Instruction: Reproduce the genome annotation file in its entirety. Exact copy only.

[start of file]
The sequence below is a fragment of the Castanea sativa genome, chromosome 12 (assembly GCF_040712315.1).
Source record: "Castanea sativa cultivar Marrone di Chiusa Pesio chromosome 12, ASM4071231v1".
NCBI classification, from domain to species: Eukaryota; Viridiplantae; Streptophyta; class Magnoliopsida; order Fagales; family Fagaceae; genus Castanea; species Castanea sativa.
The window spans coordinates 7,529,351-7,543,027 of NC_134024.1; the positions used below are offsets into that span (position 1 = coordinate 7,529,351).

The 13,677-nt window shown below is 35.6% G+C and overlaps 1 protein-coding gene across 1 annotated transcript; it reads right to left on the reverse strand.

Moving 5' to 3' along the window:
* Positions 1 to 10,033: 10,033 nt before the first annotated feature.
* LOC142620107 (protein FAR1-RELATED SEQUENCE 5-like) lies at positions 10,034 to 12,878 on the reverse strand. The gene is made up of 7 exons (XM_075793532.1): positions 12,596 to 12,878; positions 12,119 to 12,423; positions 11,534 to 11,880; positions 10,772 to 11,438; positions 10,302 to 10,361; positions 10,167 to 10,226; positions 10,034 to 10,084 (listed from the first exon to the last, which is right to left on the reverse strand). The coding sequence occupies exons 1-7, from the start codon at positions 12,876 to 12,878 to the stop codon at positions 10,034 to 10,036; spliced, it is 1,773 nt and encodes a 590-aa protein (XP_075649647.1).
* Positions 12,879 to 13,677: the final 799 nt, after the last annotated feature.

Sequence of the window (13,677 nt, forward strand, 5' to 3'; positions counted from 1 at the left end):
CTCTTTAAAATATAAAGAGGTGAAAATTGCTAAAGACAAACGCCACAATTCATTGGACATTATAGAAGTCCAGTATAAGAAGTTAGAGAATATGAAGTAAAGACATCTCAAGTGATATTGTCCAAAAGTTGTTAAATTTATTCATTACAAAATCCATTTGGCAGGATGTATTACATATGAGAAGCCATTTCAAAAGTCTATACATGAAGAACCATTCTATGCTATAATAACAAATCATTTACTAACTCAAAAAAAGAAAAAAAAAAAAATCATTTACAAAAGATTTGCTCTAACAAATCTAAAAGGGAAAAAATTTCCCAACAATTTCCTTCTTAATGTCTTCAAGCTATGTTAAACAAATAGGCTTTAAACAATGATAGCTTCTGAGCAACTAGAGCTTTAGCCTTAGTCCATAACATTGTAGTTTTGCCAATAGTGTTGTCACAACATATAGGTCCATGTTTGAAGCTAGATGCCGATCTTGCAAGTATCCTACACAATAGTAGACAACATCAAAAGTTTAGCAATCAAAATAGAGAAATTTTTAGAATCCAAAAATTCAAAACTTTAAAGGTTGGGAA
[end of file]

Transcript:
The sequence below is a fragment of the Castanea sativa genome, chromosome 12 (assembly GCF_040712315.1).
Source record: "Castanea sativa cultivar Marrone di Chiusa Pesio chromosome 12, ASM4071231v1".
NCBI classification, from domain to species: Eukaryota; Viridiplantae; Streptophyta; class Magnoliopsida; order Fagales; family Fagaceae; genus Castanea; species Castanea sativa.
The window spans coordinates 7,529,351-7,543,027 of NC_134024.1; the positions used below are offsets into that span (position 1 = coordinate 7,529,351).

The 13,677-nt window shown below is 35.6% G+C and overlaps 1 protein-coding gene across 1 annotated transcript; it reads right to left on the reverse strand.

Moving 5' to 3' along the window:
* Positions 1 to 10,033: 10,033 nt before the first annotated feature.
* LOC142620107 (protein FAR1-RELATED SEQUENCE 5-like) lies at positions 10,034 to 12,878 on the reverse strand. The gene is made up of 7 exons (XM_075793532.1): positions 12,596 to 12,878; positions 12,119 to 12,423; positions 11,534 to 11,880; positions 10,772 to 11,438; positions 10,302 to 10,361; positions 10,167 to 10,226; positions 10,034 to 10,084 (listed from the first exon to the last, which is right to left on the reverse strand). The coding sequence occupies exons 1-7, from the start codon at positions 12,876 to 12,878 to the stop codon at positions 10,034 to 10,036; spliced, it is 1,773 nt and encodes a 590-aa protein (XP_075649647.1).
* Positions 12,879 to 13,677: the final 799 nt, after the last annotated feature.

Sequence of the window (13,677 nt, forward strand, 5' to 3'; positions counted from 1 at the left end):
CTCTTTAAAATATAAAGAGGTGAAAATTGCTAAAGACAAACGCCACAATTCATTGGACATTATAGAAGTCCAGTATAAGAAGTTAGAGAATATGAAGTAAAGACATCTCAAGTGATATTGTCCAAAAGTTGTTAAATTTATTCATTACAAAATCCATTTGGCAGGATGTATTACATATGAGAAGCCATTTCAAAAGTCTATACATGAAGAACCATTCTATGCTATAATAACAAATCATTTACTAACTCAAAAAAAGAAAAAAAAAAAAATCATTTACAAAAGATTTGCTCTAACAAATCTAAAAGGGAAAAAATTTCCCAACAATTTCCTTCTTAATGTCTTCAAGCTATGTTAAACAAATAGGCTTTAAACAATGATAGCTTCTGAGCAACTAGAGCTTTAGCCTTAGTCCATAACATTGTAGTTTTGCCAATAGTGTTGTCACAACATATAGGTCCATGTTTGAAGCTAGATGCCGATCTTGCAAGTATCCTACACAATAGTAGACAACATCAAAAGTTTAGCAATCAAAATAGAGAAATTTTTAGAATCCAAAAATTCAAAACTTTAAAGGTTGGGAA